According to an AccuWeather bulletin, Robert Carron of The Tribune was the first to be informed by AccuWeather of the storm picking up speed and heading for the Bahamas. On Tuesday, September 29, Robert was at Miami International Airport around 6am on his way to Atlanta when his cell phone beeped a message from AccuWeather. As a result of the startling news, he cancelled his trip to Atlanta and was on the first plane back to The Bahamas. Early the next morning, Kirk Smith, Tribune Radio’s News Editor, broadcast the first warning of the approaching storm. Inigo “Naughty” Zenicazelaya picked up the news from Kirk and on his KissFM morning show warned Bahamians to start urgent preparations. The other Tribune Radio DJs also picked up the news and on their various shows also announced the approach of Joaquin.
At noon on Wednesday, September 30 – the Met Office issued a warning and The Tribune and its tribune242 website were reporting those warnings. Leave was immediately cancelled for all Defence Force officers. By Thursday, Hurricane Joaquin, by now a category four hurricane, was ripping the central and southern Bahamas to pieces. In Crooked Island, some were claiming that a tsunami had hit. If it were in fact a tsunami, no trace would have been left of that low lying island. However, Crooked Island has been reconfigured with the ocean claiming a road and a large portion of the land and separating one settlement from the other.
Opposition Leader Dr Hubert Minnis severely criticised Prime Minister Perry Christie for “incompetence” and “blatant disregard” for the people. He was particularly incensed at Mr Christie’s remark in the House of Assembly that this was a “teachable moment”.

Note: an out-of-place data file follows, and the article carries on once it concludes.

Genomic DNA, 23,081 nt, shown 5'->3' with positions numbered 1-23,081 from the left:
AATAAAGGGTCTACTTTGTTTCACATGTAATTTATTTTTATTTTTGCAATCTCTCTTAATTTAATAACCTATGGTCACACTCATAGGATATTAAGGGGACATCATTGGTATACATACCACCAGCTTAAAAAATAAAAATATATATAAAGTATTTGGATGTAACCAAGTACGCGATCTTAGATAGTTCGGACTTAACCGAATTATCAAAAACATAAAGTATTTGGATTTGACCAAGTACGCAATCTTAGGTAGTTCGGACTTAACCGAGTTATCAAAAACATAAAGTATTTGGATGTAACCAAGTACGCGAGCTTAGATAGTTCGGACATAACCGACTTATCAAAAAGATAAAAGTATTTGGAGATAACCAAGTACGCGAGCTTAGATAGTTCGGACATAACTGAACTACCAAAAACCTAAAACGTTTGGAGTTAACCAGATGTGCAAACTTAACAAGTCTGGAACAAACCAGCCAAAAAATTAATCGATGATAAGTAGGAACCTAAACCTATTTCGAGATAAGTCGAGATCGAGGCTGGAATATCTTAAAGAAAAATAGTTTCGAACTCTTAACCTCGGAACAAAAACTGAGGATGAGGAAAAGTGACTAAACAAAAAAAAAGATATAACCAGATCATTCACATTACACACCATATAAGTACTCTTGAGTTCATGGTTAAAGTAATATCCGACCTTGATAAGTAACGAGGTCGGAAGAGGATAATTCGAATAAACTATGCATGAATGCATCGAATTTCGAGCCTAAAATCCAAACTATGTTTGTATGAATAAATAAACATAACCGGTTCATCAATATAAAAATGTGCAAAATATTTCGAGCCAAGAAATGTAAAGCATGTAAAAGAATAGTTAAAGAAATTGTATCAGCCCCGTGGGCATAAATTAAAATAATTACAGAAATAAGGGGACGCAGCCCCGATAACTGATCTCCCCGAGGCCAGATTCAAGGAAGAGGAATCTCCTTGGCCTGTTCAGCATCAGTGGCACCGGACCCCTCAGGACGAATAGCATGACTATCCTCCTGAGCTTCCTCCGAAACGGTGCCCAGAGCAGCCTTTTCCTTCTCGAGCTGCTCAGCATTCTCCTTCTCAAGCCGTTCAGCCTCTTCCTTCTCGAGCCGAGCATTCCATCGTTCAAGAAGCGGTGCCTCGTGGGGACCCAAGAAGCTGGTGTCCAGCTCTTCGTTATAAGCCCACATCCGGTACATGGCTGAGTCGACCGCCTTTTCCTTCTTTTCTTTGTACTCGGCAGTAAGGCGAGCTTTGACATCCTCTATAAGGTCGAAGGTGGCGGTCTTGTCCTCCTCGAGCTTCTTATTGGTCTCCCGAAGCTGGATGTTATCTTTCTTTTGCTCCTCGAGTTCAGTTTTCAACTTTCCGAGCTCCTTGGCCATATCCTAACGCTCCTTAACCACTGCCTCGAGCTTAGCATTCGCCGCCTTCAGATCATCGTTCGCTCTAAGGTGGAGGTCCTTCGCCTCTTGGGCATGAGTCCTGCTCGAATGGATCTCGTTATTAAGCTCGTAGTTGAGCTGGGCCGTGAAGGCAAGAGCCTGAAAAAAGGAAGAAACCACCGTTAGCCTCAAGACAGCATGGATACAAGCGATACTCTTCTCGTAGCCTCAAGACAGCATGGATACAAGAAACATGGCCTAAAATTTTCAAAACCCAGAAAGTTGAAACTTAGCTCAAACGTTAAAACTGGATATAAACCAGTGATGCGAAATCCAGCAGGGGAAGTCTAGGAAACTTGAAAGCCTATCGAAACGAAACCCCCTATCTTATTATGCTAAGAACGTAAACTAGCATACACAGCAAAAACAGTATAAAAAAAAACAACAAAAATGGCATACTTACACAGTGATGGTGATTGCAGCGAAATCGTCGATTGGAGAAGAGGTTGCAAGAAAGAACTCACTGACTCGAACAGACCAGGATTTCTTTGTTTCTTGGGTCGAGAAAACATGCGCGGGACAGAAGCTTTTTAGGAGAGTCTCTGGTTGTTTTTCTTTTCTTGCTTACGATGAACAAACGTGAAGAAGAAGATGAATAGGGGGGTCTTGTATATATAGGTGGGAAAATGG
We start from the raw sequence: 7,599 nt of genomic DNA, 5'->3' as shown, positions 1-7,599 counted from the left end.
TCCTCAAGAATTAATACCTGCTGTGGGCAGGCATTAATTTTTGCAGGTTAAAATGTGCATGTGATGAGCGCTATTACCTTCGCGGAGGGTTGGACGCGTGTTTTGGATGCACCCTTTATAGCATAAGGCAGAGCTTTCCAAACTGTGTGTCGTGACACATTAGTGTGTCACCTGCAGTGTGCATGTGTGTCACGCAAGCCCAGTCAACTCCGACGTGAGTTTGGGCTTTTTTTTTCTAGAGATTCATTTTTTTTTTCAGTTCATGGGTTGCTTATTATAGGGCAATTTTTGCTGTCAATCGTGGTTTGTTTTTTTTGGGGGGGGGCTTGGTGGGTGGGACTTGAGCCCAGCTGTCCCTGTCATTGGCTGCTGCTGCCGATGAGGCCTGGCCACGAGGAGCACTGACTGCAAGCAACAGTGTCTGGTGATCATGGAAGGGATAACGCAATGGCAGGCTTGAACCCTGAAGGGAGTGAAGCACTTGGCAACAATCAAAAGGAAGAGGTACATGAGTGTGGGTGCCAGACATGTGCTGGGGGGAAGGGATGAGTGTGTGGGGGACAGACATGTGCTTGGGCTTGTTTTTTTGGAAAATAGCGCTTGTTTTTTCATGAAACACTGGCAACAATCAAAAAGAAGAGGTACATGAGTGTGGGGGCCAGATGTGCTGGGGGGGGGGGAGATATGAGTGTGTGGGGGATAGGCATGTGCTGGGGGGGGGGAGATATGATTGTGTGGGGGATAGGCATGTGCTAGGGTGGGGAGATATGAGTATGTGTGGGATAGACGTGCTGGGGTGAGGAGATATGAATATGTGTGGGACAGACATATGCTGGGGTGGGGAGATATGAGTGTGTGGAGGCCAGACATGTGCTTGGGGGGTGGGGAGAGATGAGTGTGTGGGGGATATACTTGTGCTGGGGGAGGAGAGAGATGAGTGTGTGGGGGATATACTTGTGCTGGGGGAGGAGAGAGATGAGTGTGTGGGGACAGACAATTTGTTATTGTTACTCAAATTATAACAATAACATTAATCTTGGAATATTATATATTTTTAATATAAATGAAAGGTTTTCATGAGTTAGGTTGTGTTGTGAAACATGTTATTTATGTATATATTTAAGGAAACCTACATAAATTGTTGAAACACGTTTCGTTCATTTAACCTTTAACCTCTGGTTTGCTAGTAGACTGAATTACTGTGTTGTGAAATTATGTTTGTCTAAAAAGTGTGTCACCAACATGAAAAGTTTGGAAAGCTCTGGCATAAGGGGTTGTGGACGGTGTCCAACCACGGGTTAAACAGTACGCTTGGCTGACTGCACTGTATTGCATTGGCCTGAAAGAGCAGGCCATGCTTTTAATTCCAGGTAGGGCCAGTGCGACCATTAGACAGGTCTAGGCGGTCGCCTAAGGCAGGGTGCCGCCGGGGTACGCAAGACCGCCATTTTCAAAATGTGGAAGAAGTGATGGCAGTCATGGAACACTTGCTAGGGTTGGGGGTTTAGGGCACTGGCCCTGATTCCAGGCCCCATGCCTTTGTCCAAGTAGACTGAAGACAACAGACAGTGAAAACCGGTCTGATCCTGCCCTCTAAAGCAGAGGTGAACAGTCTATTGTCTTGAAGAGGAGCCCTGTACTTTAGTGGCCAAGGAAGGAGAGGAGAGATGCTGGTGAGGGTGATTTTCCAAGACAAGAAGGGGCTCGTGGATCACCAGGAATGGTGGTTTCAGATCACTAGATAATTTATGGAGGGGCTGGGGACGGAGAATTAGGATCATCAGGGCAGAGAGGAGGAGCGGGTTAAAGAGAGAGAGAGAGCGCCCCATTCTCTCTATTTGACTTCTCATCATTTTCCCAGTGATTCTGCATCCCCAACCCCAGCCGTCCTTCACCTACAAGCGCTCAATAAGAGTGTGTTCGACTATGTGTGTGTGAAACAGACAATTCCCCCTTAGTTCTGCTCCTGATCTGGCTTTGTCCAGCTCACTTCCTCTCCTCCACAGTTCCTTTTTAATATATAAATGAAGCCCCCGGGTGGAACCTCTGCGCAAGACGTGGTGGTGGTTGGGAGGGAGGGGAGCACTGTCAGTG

Who is to blame? If one is to examine the circumstances — a summer of tropical storm warnings, constantly being called off, and experts assuring us that this would probably be a season without a hurricane, we presume that Bahamians all along the 50-mile stretch of the Bahamas archipelago, paid little, if any attention, to the warnings — especially the tropical storm that at 11pm on Sunday, September 27, showed signs of becoming dangerous.
According to the forecasters, Hurricane Joaquin came extremely late in the season for The Bahamas. It is the first Category 4, since 1866 –149 years – to hit these islands so late in the year. It is also among the top five strongest hurricanes on record to take the Bahamas in its destructive embrace. Of these, it was noted, only three had pressure lower than Joaquin’s, but none of them occurred in October.
Unless, we react to every tropical storm warning as though it were a real hurricane and each time open the shelters, a suggestion made by Bruce Raine in a letter on this page today would offer some security and give an early warning signal. Before the sophistication of the Meteorological Office, all Bahamians had to rely on for an approaching storm was the old fashioned, reliable barometer. Almost every home had one hanging on the wall and it was only by tapping on the face of it and having the knowledge to read the barometric pressure that one would know how to forecast the weather. At one time this was all we ever used. When the pressure started to fall we knew trouble was approaching.
Even after the Met Office was upgraded with modern equipment, the late “Rusty” Bethel – ZNS’ “Voice of the Bahamas” — with his barometer was the only weather forecaster we at The Tribune could count on in a storm — and he always got it right!
This is a simple suggestion, especially for Family Island homeowners. At least it is a better early warning signal of approaching disaster than having to wait for the official news from Nassau. It would be a good investment.